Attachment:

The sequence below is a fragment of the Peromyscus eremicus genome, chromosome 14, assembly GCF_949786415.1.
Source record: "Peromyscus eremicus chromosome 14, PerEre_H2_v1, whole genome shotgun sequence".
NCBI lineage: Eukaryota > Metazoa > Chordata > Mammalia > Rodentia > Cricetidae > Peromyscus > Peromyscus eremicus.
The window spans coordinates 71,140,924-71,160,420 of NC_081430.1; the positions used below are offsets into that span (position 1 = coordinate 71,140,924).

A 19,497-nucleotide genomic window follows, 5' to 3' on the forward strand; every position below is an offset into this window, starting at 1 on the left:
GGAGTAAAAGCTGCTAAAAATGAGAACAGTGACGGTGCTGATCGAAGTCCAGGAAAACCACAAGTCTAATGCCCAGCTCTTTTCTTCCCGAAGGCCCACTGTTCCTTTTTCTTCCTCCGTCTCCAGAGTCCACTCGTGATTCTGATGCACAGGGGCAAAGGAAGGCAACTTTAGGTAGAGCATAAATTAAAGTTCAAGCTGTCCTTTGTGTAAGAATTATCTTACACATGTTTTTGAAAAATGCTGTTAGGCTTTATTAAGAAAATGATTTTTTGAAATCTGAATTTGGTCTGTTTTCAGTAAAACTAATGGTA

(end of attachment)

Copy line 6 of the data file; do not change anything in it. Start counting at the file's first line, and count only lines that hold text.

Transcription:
GGAGTAAAAGCTGCTAAAAATGAGAACAGTGACGGTGCTGATCGAAGTCCAGGAAAACCACAAGTCTAATGCCCAGCTCTTTTCTTCCCGAAGGCCCACTGTTCCTTTTTCTTCCTCCGTCTCCAGAGTCCACTCGTGATTCTGATGCACAGGGGCAAAGGAAGGCAACTTTAGGTAGAGCATAAATTAAAGTTCAAGCTGTCCTTTGTGTAAGAATTATCTTACACATGTTTTTGAAAAATGCTGTTAGGCTTTATTAAGAAAATGATTTTTTGAAATCTGAATTTGGTCTGTTTTCAGTAAAACTAATGGTA